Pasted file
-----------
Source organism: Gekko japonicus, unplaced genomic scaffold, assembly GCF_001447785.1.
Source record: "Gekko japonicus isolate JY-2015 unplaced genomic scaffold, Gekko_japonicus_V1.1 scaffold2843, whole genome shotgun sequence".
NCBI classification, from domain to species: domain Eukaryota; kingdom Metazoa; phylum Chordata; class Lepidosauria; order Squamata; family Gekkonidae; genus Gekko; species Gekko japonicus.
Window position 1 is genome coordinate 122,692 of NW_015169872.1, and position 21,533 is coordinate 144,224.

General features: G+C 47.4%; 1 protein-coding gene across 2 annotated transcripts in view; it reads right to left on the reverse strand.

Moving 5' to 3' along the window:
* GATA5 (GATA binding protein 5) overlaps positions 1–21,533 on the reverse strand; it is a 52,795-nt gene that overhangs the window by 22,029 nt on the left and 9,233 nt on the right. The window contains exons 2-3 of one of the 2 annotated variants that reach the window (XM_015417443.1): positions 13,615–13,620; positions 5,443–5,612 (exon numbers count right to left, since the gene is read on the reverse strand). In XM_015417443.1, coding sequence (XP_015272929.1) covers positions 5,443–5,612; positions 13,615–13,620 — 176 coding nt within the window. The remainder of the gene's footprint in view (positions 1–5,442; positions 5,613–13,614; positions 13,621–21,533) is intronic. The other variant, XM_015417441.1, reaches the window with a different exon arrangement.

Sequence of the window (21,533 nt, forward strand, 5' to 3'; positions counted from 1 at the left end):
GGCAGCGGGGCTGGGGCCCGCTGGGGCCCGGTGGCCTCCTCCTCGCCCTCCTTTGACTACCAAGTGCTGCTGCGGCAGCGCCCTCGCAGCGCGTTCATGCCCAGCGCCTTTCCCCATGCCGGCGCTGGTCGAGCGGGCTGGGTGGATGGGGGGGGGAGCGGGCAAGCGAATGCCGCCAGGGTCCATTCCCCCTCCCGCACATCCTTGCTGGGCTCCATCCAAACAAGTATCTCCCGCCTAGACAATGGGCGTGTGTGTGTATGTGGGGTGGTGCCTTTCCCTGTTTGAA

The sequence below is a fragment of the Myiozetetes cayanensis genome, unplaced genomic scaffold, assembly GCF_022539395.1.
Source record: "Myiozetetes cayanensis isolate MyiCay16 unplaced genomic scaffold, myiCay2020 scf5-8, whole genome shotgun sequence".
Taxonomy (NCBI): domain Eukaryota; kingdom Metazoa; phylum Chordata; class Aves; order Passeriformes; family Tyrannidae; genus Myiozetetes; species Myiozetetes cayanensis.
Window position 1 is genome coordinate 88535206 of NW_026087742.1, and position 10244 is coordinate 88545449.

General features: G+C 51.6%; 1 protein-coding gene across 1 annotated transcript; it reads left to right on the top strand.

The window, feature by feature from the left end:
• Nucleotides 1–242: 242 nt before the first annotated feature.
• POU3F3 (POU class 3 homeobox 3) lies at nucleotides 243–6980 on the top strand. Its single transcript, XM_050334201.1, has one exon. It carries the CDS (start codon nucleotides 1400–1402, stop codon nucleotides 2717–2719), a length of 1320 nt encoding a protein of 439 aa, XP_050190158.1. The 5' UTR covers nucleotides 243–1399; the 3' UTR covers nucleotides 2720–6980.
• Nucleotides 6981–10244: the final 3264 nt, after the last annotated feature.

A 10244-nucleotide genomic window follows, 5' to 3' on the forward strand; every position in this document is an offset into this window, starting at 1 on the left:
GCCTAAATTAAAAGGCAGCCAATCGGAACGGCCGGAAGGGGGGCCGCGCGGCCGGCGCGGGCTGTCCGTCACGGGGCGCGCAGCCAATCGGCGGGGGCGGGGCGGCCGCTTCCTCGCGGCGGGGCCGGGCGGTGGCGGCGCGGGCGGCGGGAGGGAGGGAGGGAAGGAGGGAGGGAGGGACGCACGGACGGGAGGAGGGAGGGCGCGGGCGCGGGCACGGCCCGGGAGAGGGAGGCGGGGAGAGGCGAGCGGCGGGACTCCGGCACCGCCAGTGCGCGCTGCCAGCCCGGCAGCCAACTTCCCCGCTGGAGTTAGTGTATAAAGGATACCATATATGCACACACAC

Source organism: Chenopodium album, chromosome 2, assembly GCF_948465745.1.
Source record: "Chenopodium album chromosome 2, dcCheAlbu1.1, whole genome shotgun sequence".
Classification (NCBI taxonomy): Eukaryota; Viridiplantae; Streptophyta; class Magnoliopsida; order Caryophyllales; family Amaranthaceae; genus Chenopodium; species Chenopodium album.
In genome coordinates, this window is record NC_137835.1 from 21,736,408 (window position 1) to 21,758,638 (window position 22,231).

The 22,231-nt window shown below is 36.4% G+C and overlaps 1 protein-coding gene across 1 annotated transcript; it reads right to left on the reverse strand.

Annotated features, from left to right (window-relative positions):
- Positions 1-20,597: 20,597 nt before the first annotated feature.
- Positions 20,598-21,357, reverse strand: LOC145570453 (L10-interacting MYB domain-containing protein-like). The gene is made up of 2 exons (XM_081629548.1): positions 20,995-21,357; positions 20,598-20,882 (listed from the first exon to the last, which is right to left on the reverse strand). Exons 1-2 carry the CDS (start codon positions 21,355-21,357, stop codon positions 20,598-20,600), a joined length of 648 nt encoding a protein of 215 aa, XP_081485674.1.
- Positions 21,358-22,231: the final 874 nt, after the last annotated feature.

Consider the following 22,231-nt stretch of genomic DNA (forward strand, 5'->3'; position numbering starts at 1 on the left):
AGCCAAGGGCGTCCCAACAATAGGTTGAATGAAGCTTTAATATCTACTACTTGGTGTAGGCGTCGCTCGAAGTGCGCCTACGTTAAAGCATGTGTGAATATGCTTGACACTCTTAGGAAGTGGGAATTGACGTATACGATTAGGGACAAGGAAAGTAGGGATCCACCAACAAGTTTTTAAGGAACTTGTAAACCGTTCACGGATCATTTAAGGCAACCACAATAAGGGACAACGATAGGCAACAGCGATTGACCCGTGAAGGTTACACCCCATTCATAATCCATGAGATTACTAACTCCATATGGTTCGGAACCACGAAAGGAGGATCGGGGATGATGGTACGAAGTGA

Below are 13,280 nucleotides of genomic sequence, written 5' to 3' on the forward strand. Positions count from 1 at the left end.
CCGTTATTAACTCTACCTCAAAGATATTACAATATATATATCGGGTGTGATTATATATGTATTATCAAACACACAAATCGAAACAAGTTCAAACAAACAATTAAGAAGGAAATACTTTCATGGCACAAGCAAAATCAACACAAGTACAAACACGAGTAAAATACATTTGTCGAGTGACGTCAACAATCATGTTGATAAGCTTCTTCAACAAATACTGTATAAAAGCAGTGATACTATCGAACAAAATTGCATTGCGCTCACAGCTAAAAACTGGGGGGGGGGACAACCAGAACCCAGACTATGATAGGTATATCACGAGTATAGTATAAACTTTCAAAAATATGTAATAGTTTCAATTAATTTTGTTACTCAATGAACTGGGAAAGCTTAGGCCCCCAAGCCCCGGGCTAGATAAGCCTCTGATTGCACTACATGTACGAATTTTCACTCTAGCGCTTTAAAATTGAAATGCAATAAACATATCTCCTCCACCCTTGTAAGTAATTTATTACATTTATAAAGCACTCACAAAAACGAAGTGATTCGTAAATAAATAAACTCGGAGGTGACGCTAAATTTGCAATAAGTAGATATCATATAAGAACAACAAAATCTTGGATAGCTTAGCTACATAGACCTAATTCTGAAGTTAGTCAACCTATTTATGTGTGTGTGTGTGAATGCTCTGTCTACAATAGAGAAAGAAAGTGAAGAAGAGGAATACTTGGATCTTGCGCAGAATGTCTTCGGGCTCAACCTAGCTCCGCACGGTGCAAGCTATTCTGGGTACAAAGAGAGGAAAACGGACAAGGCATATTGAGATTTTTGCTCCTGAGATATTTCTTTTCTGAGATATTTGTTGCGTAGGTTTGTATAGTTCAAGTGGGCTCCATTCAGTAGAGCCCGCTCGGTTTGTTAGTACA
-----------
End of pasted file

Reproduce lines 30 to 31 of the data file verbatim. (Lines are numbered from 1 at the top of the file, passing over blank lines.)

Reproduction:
Consider the following 22,231-nt stretch of genomic DNA (forward strand, 5'->3'; position numbering starts at 1 on the left):
AGCCAAGGGCGTCCCAACAATAGGTTGAATGAAGCTTTAATATCTACTACTTGGTGTAGGCGTCGCTCGAAGTGCGCCTACGTTAAAGCATGTGTGAATATGCTTGACACTCTTAGGAAGTGGGAATTGACGTATACGATTAGGGACAAGGAAAGTAGGGATCCACCAACAAGTTTTTAAGGAACTTGTAAACCGTTCACGGATCATTTAAGGCAACCACAATAAGGGACAACGATAGGCAACAGCGATTGACCCGTGAAGGTTACACCCCATTCATAATCCATGAGATTACTAACTCCATATGGTTCGGAACCACGAAAGGAGGATCGGGGATGATGGTACGAAGTGA